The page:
Inability to conceive no longer means having to go through life without children. Modern science and continued research has helped millions of couples become parents. Egg donors all over the world are helping make parenthood a reality for couples where egg quality or availability are an issue.
Who Needs Egg Donation?
There are myriad reasons for a woman’s egg production or egg quality to be compromised. It can range from age, genetics, premature menopause, a hereditary health problem (for example, Turner’s syndrome) or treatment for cancer using chemotherapy or radiotherapy. In some cases there is no reason found.
An egg donor is required to provide basic personal information such as racial origin, height, weight, colour of eyes, and blood type. It is recommended that egg donors ideally be women who are under 35 years old and have already completed their families. This is recommended because if a complication (which is a rare event) occurs during the process, it does not jeopardise the egg donor’s chances of having her own family. In addition, it is important that her own desire to become a mother has already been met. It is also necessary that recipients of the egg donation are happy with their own egg donor.
There are certain conditions that immediately disqualify a volunteer donor from donating eggs and includes women who have a family history of certain diseases such as (cystic fibrosis, sickle cell anaemia, etc.). The egg donor needs to undergo certain screening tests in order to prevent the risks of passing on any diseases or abnormalities, and most importantly, has given written consent before donating egg.
In Australia there are different laws regarding identification issues for gamete and embryo donors or children depending on the state that you live in. However, most IVF clinics recommend that the donor be someone you know in order for the child to maintain some level of contact with their donor; however, this is not mandatory.
After an initial specialist consultation, counselling of both the recipient and donor is the next step. The counselling may discuss legal, social, genetic and moral implications of the donation as well as the medically related health checks and the whole process of the donation.
A donor is required to undertake screening tests such as blood group, Hepatitis B, Hepatitis C, Cystic Fibrosis, Syphilis, Chlamydia, chromosome analysis and HIV status. A negative test is not conclusive, as some diseases may not show up in blood tests immediately. Reproductive Technology Accreditation Committee (RTAC) of the Fertility Society of Australia guidelines recommend that embryos created through egg donation are quarantined (cryo-storage) for a six month period.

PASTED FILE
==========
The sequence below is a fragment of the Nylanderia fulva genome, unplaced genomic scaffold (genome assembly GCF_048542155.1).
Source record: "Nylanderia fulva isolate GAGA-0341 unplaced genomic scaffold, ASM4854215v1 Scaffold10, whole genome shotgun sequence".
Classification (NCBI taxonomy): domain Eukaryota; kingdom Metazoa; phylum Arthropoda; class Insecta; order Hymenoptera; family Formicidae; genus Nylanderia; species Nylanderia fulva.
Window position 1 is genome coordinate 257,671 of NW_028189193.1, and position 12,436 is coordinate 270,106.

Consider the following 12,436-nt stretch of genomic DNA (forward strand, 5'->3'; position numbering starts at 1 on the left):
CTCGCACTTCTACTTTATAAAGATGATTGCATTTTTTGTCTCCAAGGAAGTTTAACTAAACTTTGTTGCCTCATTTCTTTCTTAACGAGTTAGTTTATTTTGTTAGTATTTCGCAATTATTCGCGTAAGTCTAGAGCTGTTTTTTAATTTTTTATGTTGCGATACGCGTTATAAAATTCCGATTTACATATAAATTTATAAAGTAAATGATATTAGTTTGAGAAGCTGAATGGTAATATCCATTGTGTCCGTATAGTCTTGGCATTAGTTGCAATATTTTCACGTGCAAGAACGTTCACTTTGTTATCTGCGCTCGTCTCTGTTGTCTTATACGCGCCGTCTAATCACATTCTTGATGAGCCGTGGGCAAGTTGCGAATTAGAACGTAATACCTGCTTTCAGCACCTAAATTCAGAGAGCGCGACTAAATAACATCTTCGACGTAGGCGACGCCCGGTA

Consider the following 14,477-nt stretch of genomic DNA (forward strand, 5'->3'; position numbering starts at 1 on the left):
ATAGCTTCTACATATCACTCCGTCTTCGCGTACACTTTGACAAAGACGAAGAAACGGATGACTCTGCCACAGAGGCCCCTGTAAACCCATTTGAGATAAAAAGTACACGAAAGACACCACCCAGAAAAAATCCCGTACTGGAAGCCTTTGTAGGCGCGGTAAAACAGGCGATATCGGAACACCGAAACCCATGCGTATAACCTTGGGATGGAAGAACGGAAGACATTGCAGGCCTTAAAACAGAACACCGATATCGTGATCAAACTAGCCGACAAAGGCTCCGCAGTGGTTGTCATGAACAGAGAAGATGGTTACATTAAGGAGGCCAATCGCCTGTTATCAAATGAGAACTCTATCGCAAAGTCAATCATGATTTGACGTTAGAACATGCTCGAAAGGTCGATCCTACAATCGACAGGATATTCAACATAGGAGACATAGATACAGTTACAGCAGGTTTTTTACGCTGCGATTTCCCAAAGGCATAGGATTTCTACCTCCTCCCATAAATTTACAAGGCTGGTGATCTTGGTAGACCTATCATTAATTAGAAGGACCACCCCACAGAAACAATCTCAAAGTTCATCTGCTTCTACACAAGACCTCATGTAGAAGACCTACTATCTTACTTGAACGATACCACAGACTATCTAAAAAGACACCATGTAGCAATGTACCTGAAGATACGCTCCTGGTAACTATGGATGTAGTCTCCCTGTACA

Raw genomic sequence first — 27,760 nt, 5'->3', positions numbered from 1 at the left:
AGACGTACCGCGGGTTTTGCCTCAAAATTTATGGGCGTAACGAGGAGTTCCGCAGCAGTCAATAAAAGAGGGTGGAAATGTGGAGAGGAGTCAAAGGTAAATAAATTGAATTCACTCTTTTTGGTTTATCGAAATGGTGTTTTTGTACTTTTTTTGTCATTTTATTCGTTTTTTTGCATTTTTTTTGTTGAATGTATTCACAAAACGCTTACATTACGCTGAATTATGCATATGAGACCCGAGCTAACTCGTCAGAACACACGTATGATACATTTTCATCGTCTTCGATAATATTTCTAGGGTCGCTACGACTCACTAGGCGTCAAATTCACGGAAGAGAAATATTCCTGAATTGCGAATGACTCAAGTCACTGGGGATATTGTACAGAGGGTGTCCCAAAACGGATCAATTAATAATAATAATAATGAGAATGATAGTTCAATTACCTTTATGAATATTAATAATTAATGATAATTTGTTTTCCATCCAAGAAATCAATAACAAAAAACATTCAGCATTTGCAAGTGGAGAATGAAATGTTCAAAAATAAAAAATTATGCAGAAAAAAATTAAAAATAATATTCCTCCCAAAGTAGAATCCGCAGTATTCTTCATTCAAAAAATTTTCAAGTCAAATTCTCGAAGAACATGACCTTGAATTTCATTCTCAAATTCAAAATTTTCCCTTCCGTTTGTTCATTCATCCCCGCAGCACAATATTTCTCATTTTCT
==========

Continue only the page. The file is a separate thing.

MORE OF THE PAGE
At the end of six months, the donor’s blood is tested again to check for any infectious diseases. If the test proves negative, the gametes are considered ready for use. Although quarantining embryos is not mandatory, it is recommended for medical purposes. However, if the recipients are willing to take the risk, they can waive the quarantine in order to proceed with an immediate “fresh” transfer.
The recipient and the donor will be given hormones to get recipient’s fertility cycles matched. The donor needs to ovulate when the lining of the recipient’s uterus can support an embryo. If the eggs are now prepared, the donor will be sedated, and a doctor will remove the eggs using a fine hollow needle assisted by an ultrasound. The recipient will follow a standard In Vitro fertilisation (IVF) process.
In Australia it is illegal to purchase human tissue. This includes eggs and sperm. All births resulting from donor eggs must be voluntary. In most cases expenses for medical procedures need to extract the egg and/or sperm will be covered by the couple seeking assistance, but no fee can be paid or received for egg or sperm donation.
In Victoria (and in draft legislation in NSW), it’s compulsory that a register is kept that records identifying information of donors and their offspring. There’s no such thing as a truly anonymous donation, and children born from donor eggs may search for their genetic mothers once they turn 18. Further, donors must be (preferably) under 35 years of age (though some clinics will accept donors up to 38).
The donor has no legal claim on any resulting child. Under NSW law (legal and medical rules differ from state to state), a child born from a donated egg or sperm is deemed to be the child of the birth mother.